The award address will be presented before the Division of Medicinal Chemistry.--MICHAEL MCCOY
Sponsored by Occidental Petroleum Corp.
John C. Hemminger, professor of chemistry at the University of California, Irvine, has done pioneering fundamental studies of the chemistry and physics that occur on solid surfaces. Recently, his work has focused on understanding the coupling between surface reactivity and the dynamical nature of surface structure.
For example, chemists recognized for years that surface reactions must be important in the lower atmosphere--the troposphere. But lab experiments to study such reactions were not reproducible.
Because of a conflict between the perceived need to carry out the reactions at atmospheric conditions and traditional surface-science techniques that required an ultrahigh vacuum, chemists made little progress in studying reactions in the troposphere for more than three decades. Hemminger solved this problem. He showed that surface-science approaches can be used to gain a quantitative mechanistic and kinetic understanding of surface reactions in the troposphere.
Recently, Hemminger focused on sodium chloride (NaCl) and sodium bromide (NaBr), which are important components of airborne sea-salt particles. He used X-ray photoelectron spectroscopy to study the reaction between NaCl and gaseous nitric acid (HNO3), on a clean, freshly cleaved NaCl crystal.
Hemminger's "recent use of X-ray photoelectron spectroscopy to characterize heterogeneous reactions on surfaces . . . is changing the way in which we think about reactions on ices and aerosol particles," says W. Carl Lineberger, professor of chemistry and biochemistry at the University of Colorado. Hemminger also made important progress by applying transmission electron microscopy to understand water's role in the reactions.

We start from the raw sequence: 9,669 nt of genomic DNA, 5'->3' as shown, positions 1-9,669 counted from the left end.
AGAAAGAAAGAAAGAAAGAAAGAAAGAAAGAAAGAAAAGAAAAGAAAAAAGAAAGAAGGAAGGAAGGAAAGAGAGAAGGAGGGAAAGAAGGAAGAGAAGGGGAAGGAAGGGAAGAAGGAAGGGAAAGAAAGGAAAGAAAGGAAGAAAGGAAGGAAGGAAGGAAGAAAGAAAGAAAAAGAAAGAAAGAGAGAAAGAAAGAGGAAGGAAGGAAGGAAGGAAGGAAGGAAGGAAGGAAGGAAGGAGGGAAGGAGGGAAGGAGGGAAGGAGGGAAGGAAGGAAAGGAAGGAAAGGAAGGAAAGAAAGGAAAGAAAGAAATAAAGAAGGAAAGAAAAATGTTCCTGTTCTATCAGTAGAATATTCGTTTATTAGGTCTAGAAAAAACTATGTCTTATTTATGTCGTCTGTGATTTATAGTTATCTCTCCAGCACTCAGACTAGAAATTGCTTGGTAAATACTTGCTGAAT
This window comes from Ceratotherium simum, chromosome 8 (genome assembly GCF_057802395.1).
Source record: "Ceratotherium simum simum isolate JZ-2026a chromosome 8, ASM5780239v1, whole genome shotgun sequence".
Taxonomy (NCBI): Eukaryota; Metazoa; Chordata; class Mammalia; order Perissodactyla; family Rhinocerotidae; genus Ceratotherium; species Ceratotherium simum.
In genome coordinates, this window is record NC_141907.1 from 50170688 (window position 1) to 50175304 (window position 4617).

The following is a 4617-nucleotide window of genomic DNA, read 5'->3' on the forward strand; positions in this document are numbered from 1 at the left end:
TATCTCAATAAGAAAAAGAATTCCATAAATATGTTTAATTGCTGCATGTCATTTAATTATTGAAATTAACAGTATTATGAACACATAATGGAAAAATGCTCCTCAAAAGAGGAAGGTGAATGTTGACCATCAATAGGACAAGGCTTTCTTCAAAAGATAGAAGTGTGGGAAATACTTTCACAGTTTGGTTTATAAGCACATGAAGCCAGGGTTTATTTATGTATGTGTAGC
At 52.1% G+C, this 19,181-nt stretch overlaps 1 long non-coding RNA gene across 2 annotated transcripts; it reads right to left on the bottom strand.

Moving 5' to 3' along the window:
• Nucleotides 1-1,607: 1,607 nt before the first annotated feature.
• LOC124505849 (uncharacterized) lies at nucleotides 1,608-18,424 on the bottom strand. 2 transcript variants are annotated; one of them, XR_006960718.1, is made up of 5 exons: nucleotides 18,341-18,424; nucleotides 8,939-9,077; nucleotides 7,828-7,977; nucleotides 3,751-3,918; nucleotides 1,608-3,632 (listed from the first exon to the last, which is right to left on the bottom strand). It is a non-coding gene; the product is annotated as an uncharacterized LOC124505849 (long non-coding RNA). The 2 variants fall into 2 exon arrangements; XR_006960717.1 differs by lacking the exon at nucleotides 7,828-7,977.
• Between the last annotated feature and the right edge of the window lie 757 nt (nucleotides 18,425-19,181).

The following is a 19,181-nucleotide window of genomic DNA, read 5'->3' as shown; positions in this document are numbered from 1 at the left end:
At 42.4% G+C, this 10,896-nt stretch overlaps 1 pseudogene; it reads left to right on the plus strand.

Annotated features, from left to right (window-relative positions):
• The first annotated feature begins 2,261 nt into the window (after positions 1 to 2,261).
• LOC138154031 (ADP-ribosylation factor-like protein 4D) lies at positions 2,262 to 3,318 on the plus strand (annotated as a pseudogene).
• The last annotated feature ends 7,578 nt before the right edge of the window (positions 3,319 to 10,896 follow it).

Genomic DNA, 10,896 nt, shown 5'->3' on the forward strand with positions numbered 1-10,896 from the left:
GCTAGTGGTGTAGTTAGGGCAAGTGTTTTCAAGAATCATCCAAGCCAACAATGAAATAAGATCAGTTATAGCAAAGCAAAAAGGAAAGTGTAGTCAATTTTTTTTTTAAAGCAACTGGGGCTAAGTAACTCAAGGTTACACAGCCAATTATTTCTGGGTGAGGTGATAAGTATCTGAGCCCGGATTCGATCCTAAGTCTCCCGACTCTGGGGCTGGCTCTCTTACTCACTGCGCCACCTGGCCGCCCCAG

One of Hemminger's significant contributions is his research to understand the role of bromine in ozone destruction in the remote Arctic as well as at midlatitudes. Another contribution was the use of scanning tunneling microscopy to follow surface reactions at the molecular level and to study the chemistry of self-assembled monolayers, thin films, and metal catalysts. Currently, he is doing research on nanoparticle systems, trying to understand how surfaces of nanoparticles differ from surfaces of bulk materials.
Hemminger remains very enthusiastic about the field of surface science. He says it encompasses nearly everything that is interesting about chemistry and has many applications. He first became interested in chemistry in high school, where his teacher was Janan Hayes, now a chemistry professor at Merced College and an active member of the ACS Division of Chemical Education.
In addition to his research contributions, Hemminger has served the profession of chemistry effectively. He is chairman of the Department of Energy's Basic Energy Sciences Advisory Committee and until recently was chairman of the ACS Division of Physical Chemistry.
Hemminger, 54, graduated with a B.S. in chemistry from the University of California, Irvine, in 1971. He completed a Ph.D. in chemical physics at Harvard University in 1976. After two years of postdoctoral research at the University of California, Berkeley, and Lawrence Berkeley National Laboratory, he took a position as assistant professor of chemistry at the University of California, Irvine, in 1978. He has remained at UC Irvine, except for two assignments as a visiting professor abroad.
Hemminger has published about 140 research papers. He is a fellow of the American Physical Society, the American Vacuum Society, and the American Association for the Advancement of Science. He received the Alexander von Humboldt Senior Scientist Award in 1999.
The award address will be presented before the Division of Physical Chemistry.--BETTE HILEMAN